New York Detective Helped Convict the Innocent


c37aNew York Detective Helped Convict the Innocent

This officer’s work apparently involved railroading the innocent with the full cooperation of a number of prosecutors in more than fifty cases.
I hope you have the opportunity to work in a prosecutor’s office. I believe in justice but prosecutorial discretion is too broad and the desire not for justice but for a good “kill” ratio often outranks justice as a priority in some of these offices.
Here is an important quote from the article:

“The prosecutor’s duty to the truth arises from several sources,” Gershman wrote. “The most important source is the prosecutor’s role as a minister of justice. In this role, the prosecutor has the overriding responsibility not simply to convict the guilty but to protect the innocent. The duty to truth also derives from the prosecutor’s constitutional obligation not to use false evidence or to suppress material evidence favorable to the defendant. The duty to truth also arises from various ethical strictures that require prosecutors to have confidence in the truth of the evidence before bringing or maintaining criminal charges. The duty is found as well in the prosecutor’s domination of the criminal justice system and his virtual monopoly of the fact-finding process.”

This quote parallels my views on the subject. Justice is not equal to God but stands high in its importance to morality and a life worth living.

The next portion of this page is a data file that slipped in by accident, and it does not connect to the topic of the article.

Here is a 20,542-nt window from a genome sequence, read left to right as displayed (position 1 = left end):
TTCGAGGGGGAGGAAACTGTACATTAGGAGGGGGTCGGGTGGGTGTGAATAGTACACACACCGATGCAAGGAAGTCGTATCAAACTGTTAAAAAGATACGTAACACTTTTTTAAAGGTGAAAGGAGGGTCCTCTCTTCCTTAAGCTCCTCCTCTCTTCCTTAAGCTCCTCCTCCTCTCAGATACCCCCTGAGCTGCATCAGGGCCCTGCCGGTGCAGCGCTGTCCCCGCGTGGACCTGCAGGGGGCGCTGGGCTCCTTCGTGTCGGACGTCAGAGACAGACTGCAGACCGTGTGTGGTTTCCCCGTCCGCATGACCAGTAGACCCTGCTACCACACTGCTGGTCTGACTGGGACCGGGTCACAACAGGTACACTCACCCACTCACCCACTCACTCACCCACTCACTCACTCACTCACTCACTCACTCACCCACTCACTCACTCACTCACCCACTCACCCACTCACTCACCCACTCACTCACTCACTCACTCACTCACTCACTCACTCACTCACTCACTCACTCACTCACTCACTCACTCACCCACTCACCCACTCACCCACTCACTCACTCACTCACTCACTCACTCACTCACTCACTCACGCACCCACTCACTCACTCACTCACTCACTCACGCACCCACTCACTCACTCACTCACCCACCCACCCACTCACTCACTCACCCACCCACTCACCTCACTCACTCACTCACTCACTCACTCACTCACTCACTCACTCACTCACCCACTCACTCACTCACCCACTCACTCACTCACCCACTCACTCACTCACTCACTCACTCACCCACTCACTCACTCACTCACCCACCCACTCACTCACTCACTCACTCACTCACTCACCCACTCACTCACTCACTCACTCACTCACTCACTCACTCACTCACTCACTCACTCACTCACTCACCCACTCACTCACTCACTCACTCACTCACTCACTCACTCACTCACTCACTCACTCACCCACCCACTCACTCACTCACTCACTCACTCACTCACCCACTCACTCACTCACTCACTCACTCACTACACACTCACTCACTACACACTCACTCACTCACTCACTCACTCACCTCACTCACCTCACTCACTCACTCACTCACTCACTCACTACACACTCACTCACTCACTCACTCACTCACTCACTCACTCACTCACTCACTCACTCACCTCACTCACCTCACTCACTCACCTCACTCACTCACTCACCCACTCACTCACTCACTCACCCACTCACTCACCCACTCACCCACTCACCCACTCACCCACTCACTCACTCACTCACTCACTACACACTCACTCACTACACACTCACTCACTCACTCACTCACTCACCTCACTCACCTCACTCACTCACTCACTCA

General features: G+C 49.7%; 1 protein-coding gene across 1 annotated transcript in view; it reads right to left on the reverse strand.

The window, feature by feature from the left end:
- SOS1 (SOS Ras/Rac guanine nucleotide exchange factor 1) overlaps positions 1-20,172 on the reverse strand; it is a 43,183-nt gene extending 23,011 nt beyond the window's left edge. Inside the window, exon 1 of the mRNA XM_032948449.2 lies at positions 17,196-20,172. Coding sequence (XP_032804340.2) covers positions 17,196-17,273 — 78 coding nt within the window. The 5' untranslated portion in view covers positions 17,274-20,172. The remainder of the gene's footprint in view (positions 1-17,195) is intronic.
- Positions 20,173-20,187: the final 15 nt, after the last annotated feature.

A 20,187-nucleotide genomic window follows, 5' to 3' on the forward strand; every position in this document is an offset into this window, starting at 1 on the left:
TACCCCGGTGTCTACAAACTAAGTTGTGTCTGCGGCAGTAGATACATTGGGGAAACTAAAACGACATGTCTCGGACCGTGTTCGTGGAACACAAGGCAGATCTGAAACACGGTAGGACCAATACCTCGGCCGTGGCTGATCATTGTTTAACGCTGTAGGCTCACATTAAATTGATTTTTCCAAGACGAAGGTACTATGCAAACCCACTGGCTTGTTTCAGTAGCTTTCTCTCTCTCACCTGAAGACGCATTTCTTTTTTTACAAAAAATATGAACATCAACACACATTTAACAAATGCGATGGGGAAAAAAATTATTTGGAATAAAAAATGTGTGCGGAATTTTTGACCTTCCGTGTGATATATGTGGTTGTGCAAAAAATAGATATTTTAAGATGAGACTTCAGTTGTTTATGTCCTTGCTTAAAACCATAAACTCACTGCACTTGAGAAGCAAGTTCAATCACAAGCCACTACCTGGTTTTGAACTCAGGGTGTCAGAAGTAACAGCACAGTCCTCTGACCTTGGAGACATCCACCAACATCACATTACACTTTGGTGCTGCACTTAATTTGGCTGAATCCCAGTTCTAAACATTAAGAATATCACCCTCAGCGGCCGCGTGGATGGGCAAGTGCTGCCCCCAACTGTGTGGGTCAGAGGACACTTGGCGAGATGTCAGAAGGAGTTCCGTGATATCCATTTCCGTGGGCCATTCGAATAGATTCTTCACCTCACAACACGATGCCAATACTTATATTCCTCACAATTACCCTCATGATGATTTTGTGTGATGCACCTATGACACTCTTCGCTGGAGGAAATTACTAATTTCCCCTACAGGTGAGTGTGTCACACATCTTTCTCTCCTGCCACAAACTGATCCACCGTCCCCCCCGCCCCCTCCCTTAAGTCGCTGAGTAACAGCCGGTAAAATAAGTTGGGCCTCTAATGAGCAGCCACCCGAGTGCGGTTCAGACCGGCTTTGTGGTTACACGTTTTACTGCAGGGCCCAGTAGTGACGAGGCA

Please read the full article.

James Pilant

From around the web:

From the web site, TOT Private Consulting –

The NYPD detective whose corner-cutting investigative work, combined with a community’s blood lust for quick justice, put an apparently innocent man in prison for 23 years insists he’s being scapegoated by the very district attorney who pushed for the conviction.
“They threw me under the bus,” Louis Scarcella told The Post yesterday after DA Charles Hynes indicated he’d asked a judge to vacate David Ranta’s conviction, more than two decades after Ranta was found guilty of murdering a prominent rabbi in Williamsburg.

“I was appalled when I got the news,” the retired cop said outside his Staten Island home. “I stand by the confession 100 percent. I never framed anyone in my life. You have to be a low devil to frame someone. I sleep well at night.”

While Scarcella was sleeping, Ranta, 58, was languishing in a Buffalo prison, convicted of the February 1990 murder of Rabbi Chaskel Werzberger after a botched jewelry heist in the Orthodox Jewish community.
From the web site, General Strike –

An ‘overwhelmed’ David Ranta left prison with a small bag of belongings and  family members ecstatic to see him outside of his cell. His conviction began to  fall apart when it was revealed that case detectives used questionable tactics  in his case, including coaching witnesses.